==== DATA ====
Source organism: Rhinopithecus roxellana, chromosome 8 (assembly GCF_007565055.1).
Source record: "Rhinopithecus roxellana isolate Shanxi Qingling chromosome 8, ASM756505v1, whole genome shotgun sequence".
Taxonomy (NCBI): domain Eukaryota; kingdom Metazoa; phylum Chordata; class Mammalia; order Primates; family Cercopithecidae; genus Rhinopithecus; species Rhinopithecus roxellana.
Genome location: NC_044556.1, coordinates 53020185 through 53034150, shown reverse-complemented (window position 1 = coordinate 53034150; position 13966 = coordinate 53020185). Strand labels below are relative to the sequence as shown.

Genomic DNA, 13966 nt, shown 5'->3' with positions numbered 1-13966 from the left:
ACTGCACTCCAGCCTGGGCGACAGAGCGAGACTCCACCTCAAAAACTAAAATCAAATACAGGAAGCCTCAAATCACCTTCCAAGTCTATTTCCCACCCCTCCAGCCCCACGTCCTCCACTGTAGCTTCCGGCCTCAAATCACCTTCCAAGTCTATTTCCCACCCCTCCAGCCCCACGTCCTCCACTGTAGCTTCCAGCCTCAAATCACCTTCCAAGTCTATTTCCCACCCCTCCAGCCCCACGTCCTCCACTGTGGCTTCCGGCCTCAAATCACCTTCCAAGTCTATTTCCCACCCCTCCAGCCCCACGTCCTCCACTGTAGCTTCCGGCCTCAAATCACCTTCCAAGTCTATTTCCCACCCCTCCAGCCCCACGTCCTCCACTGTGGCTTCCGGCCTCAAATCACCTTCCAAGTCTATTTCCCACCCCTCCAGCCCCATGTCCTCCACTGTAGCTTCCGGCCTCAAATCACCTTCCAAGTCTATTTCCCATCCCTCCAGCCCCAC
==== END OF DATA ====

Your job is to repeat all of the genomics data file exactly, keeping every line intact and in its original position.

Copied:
Source organism: Rhinopithecus roxellana, chromosome 8 (assembly GCF_007565055.1).
Source record: "Rhinopithecus roxellana isolate Shanxi Qingling chromosome 8, ASM756505v1, whole genome shotgun sequence".
Taxonomy (NCBI): domain Eukaryota; kingdom Metazoa; phylum Chordata; class Mammalia; order Primates; family Cercopithecidae; genus Rhinopithecus; species Rhinopithecus roxellana.
Genome location: NC_044556.1, coordinates 53020185 through 53034150, shown reverse-complemented (window position 1 = coordinate 53034150; position 13966 = coordinate 53020185). Strand labels below are relative to the sequence as shown.

Genomic DNA, 13966 nt, shown 5'->3' with positions numbered 1-13966 from the left:
ACTGCACTCCAGCCTGGGCGACAGAGCGAGACTCCACCTCAAAAACTAAAATCAAATACAGGAAGCCTCAAATCACCTTCCAAGTCTATTTCCCACCCCTCCAGCCCCACGTCCTCCACTGTAGCTTCCGGCCTCAAATCACCTTCCAAGTCTATTTCCCACCCCTCCAGCCCCACGTCCTCCACTGTAGCTTCCAGCCTCAAATCACCTTCCAAGTCTATTTCCCACCCCTCCAGCCCCACGTCCTCCACTGTGGCTTCCGGCCTCAAATCACCTTCCAAGTCTATTTCCCACCCCTCCAGCCCCACGTCCTCCACTGTAGCTTCCGGCCTCAAATCACCTTCCAAGTCTATTTCCCACCCCTCCAGCCCCACGTCCTCCACTGTGGCTTCCGGCCTCAAATCACCTTCCAAGTCTATTTCCCACCCCTCCAGCCCCATGTCCTCCACTGTAGCTTCCGGCCTCAAATCACCTTCCAAGTCTATTTCCCATCCCTCCAGCCCCAC